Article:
Executive Order Wins With Stupak, Loses With Anti-Abortion-Rights Groups

Moments ago, Rep. Bart Stupak signed on to support health-care reform after the president issued an executive order, reiterating that the bill would not allow for public funding of abortion. That won over Stupak and many others who oppose abortion, but has done little to sway groups that oppose abortion rights.

National Right to Life, Americans United for Life, the Family Research Council, and the Susan B. Anthony List have all come out against the executive-order strategy. Three of Stupak's anti-abortion-rights colleagues, Dan Lipinski, Jerry Costello, and Gene Taylor, still oppose the bill, according to the National Review Online.

These groups have regularly blasted the Senate's Nelson language as an "accounting gimmick" that would not actually prevent federal funding of abortion. I should note here that numerous fact-checks by both news organizations and nonpartisan watchdogs have been explicit that this is not the case: the Senate bill would not allow for federal abortion funding.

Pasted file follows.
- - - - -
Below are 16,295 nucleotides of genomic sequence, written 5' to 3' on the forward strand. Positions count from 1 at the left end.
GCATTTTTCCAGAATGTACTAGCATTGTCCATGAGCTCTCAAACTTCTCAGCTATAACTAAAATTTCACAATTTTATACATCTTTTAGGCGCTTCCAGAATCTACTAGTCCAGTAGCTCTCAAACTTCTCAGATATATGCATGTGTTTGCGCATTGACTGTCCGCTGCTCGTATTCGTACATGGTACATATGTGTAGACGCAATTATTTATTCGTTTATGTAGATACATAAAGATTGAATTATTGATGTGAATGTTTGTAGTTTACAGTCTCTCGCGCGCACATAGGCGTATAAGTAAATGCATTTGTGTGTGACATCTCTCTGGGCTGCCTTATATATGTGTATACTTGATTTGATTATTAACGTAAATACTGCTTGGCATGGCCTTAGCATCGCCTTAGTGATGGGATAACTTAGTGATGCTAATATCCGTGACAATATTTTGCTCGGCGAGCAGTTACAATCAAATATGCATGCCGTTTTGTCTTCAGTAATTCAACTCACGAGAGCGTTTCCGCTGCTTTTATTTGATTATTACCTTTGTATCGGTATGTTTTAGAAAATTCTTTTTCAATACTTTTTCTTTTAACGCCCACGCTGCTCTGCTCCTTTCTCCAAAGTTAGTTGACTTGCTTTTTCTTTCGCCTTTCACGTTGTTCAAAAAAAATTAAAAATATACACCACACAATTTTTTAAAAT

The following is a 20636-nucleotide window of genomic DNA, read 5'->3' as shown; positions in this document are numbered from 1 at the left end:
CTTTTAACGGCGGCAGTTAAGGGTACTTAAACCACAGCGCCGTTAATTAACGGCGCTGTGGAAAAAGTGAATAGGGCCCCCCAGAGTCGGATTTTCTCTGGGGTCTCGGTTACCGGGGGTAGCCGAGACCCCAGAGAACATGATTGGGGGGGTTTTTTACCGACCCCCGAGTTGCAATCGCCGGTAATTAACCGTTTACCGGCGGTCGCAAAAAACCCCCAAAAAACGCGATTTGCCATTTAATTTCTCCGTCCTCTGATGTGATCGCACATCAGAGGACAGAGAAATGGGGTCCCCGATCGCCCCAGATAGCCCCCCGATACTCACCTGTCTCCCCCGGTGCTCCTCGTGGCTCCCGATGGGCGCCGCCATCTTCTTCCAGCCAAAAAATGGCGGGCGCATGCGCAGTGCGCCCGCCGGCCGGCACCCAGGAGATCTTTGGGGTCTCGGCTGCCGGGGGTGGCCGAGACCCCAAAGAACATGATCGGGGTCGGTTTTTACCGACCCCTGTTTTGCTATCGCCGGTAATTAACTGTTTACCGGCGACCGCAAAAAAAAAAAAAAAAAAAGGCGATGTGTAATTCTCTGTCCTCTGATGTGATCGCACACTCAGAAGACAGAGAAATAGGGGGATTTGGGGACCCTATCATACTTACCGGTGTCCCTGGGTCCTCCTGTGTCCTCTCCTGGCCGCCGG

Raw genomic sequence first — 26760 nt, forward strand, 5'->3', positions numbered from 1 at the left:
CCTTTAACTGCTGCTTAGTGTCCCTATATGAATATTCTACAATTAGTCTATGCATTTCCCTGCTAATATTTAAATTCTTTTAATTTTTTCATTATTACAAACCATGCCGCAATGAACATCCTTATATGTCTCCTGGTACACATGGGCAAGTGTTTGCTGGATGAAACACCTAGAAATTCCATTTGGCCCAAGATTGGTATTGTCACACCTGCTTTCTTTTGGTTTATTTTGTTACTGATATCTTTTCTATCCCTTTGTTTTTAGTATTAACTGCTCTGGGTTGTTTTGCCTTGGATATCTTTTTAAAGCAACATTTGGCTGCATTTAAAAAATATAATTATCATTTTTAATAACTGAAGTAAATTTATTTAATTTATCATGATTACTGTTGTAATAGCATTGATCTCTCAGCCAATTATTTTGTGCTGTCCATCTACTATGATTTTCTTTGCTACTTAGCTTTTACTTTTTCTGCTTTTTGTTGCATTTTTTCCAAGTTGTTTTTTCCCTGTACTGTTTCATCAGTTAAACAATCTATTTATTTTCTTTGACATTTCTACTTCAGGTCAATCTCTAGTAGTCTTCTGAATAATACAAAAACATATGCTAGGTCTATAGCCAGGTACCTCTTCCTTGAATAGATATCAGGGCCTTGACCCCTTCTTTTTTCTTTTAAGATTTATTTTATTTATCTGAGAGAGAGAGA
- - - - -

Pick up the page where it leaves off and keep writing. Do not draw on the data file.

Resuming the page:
Throughout the health-care-reform debate, both anti-abortion-rights groups and Stupak have been insistent that they would accept nothing less than the House language. And, today, they accepted something less than the House language: a law that directs insurance companies to follow a law that they don't like. So it's difficult to imagine anti-abortion-rights groups reacting any differently.

What's particularly interesting here, though, is that what anti-abortion-rights groups call a loss is not exactly a win for supporters of abortion rights. The bill's requirement to strictly segregate funds provides a disincentive for insurers to cover abortion: namely, it's going to be a whole lot of work to make sure that they're doing it correctly. If they find abortion coverage too onerous to provide, they may well give it up altogether.